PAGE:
Increased registration has coincided with more voting in presidential elections and less voting in the 2014 gubernatorial election.  Why is that happening?  Here’s a theory: voters have access to much more information about presidential candidates than state or local candidates and are therefore more likely to vote for the former.  In fact, state and local candidates target voters with long histories of regular voting with their mail and field programs while they ignore voters with sparse histories – including new voters.  Declining local media coverage of state and local races reinforces this information gap.  So the registration efforts of Democrats through legislation and party activities may help fortify the margins of presidential candidates and federal candidates running in presidential years, but they did not help the party in 2014.  Not only did the Democratic nominee for Governor lose, but the Republicans picked up a record number of seats in the House of Delegates, captured the Howard County Executive seat and almost knocked off Congressman John Delaney – all while voter registration was rising.

There’s nothing wrong with making voter registration more convenient.  But given the above, there is little evidence to suggest that Democrats at the state and local level will significantly benefit from it.  There is also little evidence that Republicans should fear it.


Analysis: Van Hollen Wins Rural Straw Poll

Chris Van Hollen received 80% support in a straw poll for the U.S. Senate primary held at a summit of rural Democrats. So far, only Van Hollen and his colleague in the U.S. House, Donna Edwards, have jumped in the race for the Democratic nomination.

In heavily suburban Maryland, how important are rural voters in a Democratic primary? The following table shows the share of all Democratic primary voters in Maryland’s three rural regions in the 2008, 2012, and 2014 Democratic primaries:

RuralPDemFor purposes of this table, Western Maryland includes Garrett, Allegany, Washington, Frederick and Carroll Counties. Southern Maryland is Calvert, Charles, and St. Mary’s Counties. The Eastern Shore includes the nine counties east of the Bay. (Of course, these counties also include some urban and suburban areas.)

Together, these three regions hold approximately one-sixth of Maryland’s Democratic primary voters. Despite their reputation as mostly Republican turf, no candidate will want to ignore this many voters. Moreover, the media market centered on Salisbury is also far cheaper than the other Maryland markets.

Democratic primary turnout in rural Maryland has differed by 2.1% or less than the State as a whole and has not been consistently higher or lower than the rate for all Democrats:

RuralPDemTOThe difference hasn’t varied that much regardless of the overall level of turnout. However, the 2012 results suggest that, perhaps, rural voters are slightly less likely to stay away in low turnout contests. In that race, rural turnout exceeded the rest of the State by 1.5%. In contrast, rural Democratic primary turnout was lower than the State as a whole in the higher turnout 2008 and 2014 primaries.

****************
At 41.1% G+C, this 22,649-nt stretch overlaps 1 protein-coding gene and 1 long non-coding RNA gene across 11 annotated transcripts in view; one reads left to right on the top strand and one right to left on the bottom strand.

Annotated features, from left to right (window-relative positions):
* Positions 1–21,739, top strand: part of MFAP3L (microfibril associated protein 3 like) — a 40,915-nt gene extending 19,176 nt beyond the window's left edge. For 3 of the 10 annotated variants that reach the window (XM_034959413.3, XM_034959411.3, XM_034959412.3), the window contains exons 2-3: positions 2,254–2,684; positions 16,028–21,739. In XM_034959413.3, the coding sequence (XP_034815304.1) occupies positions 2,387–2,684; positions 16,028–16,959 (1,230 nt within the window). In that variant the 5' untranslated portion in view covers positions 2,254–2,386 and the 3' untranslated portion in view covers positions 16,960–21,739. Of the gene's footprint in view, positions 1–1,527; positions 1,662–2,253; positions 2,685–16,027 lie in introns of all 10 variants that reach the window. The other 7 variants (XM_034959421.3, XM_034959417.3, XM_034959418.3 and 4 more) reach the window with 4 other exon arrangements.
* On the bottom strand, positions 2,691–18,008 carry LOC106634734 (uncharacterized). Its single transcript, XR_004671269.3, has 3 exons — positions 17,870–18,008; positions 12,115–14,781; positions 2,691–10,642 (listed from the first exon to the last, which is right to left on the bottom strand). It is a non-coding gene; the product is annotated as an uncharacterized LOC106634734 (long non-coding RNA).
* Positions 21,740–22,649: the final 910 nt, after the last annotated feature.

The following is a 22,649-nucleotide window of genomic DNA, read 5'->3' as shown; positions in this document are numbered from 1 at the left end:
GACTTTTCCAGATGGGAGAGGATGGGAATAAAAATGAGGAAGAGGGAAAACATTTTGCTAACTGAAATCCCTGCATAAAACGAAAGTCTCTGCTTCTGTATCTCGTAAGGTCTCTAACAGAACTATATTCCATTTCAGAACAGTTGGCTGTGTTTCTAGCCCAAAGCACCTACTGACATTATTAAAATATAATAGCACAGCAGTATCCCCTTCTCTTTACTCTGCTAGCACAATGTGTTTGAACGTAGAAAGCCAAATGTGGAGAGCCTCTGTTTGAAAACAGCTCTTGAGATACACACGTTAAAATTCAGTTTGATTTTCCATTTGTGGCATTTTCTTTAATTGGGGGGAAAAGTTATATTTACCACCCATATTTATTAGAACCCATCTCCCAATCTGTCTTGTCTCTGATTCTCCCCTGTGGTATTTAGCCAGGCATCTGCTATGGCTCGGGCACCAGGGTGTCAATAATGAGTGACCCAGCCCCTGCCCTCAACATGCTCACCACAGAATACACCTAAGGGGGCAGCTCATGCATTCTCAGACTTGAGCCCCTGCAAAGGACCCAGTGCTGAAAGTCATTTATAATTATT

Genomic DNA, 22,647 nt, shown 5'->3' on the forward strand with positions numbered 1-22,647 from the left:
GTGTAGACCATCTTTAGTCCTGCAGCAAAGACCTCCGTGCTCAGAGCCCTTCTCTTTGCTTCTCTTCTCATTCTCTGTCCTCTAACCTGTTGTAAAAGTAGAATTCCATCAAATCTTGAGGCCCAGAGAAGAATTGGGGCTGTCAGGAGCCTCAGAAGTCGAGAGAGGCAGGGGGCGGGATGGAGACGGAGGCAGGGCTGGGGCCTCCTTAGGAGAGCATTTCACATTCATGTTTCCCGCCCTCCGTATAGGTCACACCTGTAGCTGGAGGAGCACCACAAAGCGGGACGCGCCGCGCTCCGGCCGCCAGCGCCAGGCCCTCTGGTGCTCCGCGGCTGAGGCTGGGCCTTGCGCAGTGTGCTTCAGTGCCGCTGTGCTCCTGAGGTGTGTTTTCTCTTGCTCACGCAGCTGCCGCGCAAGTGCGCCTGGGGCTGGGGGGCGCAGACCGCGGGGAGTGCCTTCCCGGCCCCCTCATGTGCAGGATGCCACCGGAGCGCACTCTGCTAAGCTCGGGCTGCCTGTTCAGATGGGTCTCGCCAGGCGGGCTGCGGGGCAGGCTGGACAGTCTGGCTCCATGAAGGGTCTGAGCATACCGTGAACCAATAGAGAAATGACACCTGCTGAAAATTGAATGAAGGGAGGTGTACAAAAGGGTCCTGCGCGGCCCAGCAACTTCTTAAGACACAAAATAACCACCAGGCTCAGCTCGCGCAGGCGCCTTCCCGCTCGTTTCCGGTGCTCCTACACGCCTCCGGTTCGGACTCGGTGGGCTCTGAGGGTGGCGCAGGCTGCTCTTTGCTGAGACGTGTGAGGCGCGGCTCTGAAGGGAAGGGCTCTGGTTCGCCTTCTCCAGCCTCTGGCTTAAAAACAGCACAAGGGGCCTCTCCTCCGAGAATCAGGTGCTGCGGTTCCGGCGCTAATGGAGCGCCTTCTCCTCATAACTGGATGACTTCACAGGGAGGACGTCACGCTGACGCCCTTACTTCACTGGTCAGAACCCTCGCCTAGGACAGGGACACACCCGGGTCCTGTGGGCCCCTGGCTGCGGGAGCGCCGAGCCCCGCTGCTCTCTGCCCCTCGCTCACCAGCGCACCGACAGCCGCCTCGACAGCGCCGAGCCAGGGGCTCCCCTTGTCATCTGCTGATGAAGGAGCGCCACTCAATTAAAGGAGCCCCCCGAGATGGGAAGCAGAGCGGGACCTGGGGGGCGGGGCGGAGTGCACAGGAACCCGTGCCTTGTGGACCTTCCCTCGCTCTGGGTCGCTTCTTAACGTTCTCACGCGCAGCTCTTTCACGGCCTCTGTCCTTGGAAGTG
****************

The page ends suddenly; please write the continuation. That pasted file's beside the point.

CD8: Where are the Voters?

Building on Adam Pagnucco’s analysis from yesterday, I thought it would be great to delve into voter turnout in past Democratic primaries within the Eighth Congressional District. My gratitude to the reader who provided me with this extremely interesting registration and turnout data.

Registered Democrats by State Legislative District

So where do registered Democrats live and which ones are more likely to vote? The first table shows the current number of registered Democrats along with past primary turnout broken down by state legislative district. Note that the data include only the portion of state legislative districts within CD 8.

TO1 Past VH x SHD

D16 holds 19.8% of registered Democrats and an even higher share of actual voters. In Democratic primaries from 2008 through 2014, D16 residents formed at least 21.0% and as much as 22.2% of voters. D16 is the most highly educated district in Maryland–and quite possibly the country–and studies show that education is more strongly related to voter turnout than any other factor. These numbers should encourage Del. Ariana Kelly.

In contrast, these numbers are less favorable to Sen. Jamie Raskin (D-20). Though D20 is chock-a-block with registered Democrats, not all of D20 is in CD8. As a result, D20 is home to just 16.9% of registered Democrats in the Eighth, probably less than many expect though still high.

Moreover, turnout within the D20 portions of CD8 is erratic. In 2014, D20 Democrats voted at a relatively high rate in the primary and constituted 17.6% of CD 8 Democratic primary voters. But their share in the district never exceeded 15.8% in the Democratic party primaries held from 2008 through 2012.